Postures to Avoid When Backbends Hurt Your Back

Cat and Camel Pose:

This particular yoga pose is supposed to make you feel a stretch in your abdominal muscles. However, it can also stretch out the lower backs. So, this should be avoided if you already have an existing lower back pain or a disk issue.

Lunge Twist:

The general human tendency while doing this posture is to use abdominal muscle to lead the movement, which can lead to severe back injuries. If you have issues of bulging disk then avoid practicing this pose.

Seated Forward Fold:

This is specially designed to relieve pressure and help in stretching the calf muscles and hamstrings. This might also pinch the nerves and cause severe pain to anyone with existing disk problems.

Avoid Shoulder Stand Pose to Avoid When Your Back Hurts:

This pose can put an immense amount of pressure on your neck and back if not performed correctly. Also, if you have a weaker back and a slouch pose you tend to compress the lower back, which again risks your back causing your back to hurt when you do it.

Boat Pose:

This backbend pose makes you tilt your lower lumbar spine in such a way that can aggravate your back pain. Therefore, one should be very careful while carrying out Boat Pose Backbend.

Full Wheel Pose:

This backbend pose needs a lot of strength and flexibility which risks in putting a lot of pressure on your back and spine. Therefore, it is better to avoid full wheel pose and do a half wheel or a half bridge to be on the safer side.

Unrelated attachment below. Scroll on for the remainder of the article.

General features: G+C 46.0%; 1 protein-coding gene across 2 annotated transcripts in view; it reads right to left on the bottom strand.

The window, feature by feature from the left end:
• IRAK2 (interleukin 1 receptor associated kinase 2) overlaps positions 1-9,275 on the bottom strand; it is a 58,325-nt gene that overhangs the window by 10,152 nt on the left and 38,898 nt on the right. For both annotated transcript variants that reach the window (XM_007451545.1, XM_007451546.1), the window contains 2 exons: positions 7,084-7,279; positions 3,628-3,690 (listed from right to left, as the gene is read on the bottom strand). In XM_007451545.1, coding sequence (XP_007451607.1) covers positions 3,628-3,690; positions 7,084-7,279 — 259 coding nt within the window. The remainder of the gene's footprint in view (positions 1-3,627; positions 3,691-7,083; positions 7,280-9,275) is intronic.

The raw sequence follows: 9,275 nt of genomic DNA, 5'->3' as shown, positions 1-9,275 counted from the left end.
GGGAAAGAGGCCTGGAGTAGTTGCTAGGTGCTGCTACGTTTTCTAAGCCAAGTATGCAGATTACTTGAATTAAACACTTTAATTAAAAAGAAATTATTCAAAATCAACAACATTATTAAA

How to do Backbends Without Hurting Yourself?

Usually adults of modern days have a tendency of stiff middle backs. This is usually from the tenth thoracic vertebra (T10) to the fourth lumbar vertebra (L4).The bending backwards are done by these people mostly from the lowest part of their spine junction. This lies between the fifth lumbar vertebra and the first sacral vertebra.

As this particular region of our spine lies below the top of the hips, it is genuinely very difficult to get rid of the compression by a forward bent of the spine. This is only because most people have a tendency to bend forward. However, we primarily bend forward from the hip junction. We do this in a holistic manner solely due to our lifestyle habits in which we remain seated mainly and in which we are always bending forward from the hips. Once we inculcate the habit to bend from the entire spine rather than from the hips, we have the major key to get rid of back pain while attempting to do very safe and effectual ‘backbends’.

After judging the pros and cons of backbends we need to try performing milder versions of backbends instead and strive for that stable arch whose foundation is rooted in our body awareness, functions and movement integrity.

Pramod Kerkar, M.D., FFARCSI, DA
Pramod Kerkar, M.D., FFARCSI, DA
Written, Edited or Reviewed By: Pramod Kerkar, M.D., FFARCSI, DA Pain Assist Inc. This article does not provide medical advice. See disclaimer
Last Modified On:February 18, 2019